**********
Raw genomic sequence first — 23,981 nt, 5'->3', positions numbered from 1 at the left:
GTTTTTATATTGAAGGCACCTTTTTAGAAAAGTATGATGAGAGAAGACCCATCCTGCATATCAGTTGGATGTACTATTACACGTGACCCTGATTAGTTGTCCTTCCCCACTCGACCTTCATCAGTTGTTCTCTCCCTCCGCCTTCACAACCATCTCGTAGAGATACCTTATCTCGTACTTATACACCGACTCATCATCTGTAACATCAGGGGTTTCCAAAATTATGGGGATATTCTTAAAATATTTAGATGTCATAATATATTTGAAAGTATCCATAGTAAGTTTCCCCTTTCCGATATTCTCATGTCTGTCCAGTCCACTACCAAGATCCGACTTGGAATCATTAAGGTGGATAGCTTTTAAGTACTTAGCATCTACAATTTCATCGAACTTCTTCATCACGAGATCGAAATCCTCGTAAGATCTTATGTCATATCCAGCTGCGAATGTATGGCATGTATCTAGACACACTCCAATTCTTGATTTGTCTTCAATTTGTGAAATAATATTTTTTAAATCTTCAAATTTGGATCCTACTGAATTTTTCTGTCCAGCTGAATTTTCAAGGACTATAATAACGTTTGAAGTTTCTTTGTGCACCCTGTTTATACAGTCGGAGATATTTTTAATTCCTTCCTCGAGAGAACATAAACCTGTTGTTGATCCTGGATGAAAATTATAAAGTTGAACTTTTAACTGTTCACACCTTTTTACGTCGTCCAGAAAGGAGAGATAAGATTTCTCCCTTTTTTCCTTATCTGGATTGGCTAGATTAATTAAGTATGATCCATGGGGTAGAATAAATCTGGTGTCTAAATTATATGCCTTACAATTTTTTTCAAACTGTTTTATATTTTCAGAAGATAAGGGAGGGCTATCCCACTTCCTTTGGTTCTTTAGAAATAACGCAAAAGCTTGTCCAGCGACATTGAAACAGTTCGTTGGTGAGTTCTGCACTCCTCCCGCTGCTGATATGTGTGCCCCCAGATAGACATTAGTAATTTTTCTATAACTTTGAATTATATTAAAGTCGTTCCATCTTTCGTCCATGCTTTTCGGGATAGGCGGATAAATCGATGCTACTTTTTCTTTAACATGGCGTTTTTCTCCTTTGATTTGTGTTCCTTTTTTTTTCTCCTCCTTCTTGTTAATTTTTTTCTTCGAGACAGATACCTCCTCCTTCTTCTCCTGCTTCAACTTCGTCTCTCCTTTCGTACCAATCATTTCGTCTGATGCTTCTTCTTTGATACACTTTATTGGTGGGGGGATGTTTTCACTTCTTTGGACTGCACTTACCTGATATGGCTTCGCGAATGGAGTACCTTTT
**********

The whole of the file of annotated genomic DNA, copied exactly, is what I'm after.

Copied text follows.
Raw genomic sequence first — 23,981 nt, 5'->3', positions numbered from 1 at the left:
GTTTTTATATTGAAGGCACCTTTTTAGAAAAGTATGATGAGAGAAGACCCATCCTGCATATCAGTTGGATGTACTATTACACGTGACCCTGATTAGTTGTCCTTCCCCACTCGACCTTCATCAGTTGTTCTCTCCCTCCGCCTTCACAACCATCTCGTAGAGATACCTTATCTCGTACTTATACACCGACTCATCATCTGTAACATCAGGGGTTTCCAAAATTATGGGGATATTCTTAAAATATTTAGATGTCATAATATATTTGAAAGTATCCATAGTAAGTTTCCCCTTTCCGATATTCTCATGTCTGTCCAGTCCACTACCAAGATCCGACTTGGAATCATTAAGGTGGATAGCTTTTAAGTACTTAGCATCTACAATTTCATCGAACTTCTTCATCACGAGATCGAAATCCTCGTAAGATCTTATGTCATATCCAGCTGCGAATGTATGGCATGTATCTAGACACACTCCAATTCTTGATTTGTCTTCAATTTGTGAAATAATATTTTTTAAATCTTCAAATTTGGATCCTACTGAATTTTTCTGTCCAGCTGAATTTTCAAGGACTATAATAACGTTTGAAGTTTCTTTGTGCACCCTGTTTATACAGTCGGAGATATTTTTAATTCCTTCCTCGAGAGAACATAAACCTGTTGTTGATCCTGGATGAAAATTATAAAGTTGAACTTTTAACTGTTCACACCTTTTTACGTCGTCCAGAAAGGAGAGATAAGATTTCTCCCTTTTTTCCTTATCTGGATTGGCTAGATTAATTAAGTATGATCCATGGGGTAGAATAAATCTGGTGTCTAAATTATATGCCTTACAATTTTTTTCAAACTGTTTTATATTTTCAGAAGATAAGGGAGGGCTATCCCACTTCCTTTGGTTCTTTAGAAATAACGCAAAAGCTTGTCCAGCGACATTGAAACAGTTCGTTGGTGAGTTCTGCACTCCTCCCGCTGCTGATATGTGTGCCCCCAGATAGACATTAGTAATTTTTCTATAACTTTGAATTATATTAAAGTCGTTCCATCTTTCGTCCATGCTTTTCGGGATAGGCGGATAAATCGATGCTACTTTTTCTTTAACATGGCGTTTTTCTCCTTTGATTTGTGTTCCTTTTTTTTTCTCCTCCTTCTTGTTAATTTTTTTCTTCGAGACAGATACCTCCTCCTTCTTCTCCTGCTTCAACTTCGTCTCTCCTTTCGTACCAATCATTTCGTCTGATGCTTCTTCTTTGATACACTTTATTGGTGGGGGGATGTTTTCACTTCTTTGGACTGCACTTACCTGATATGGCTTCGCGAATGGAGTACCTTTT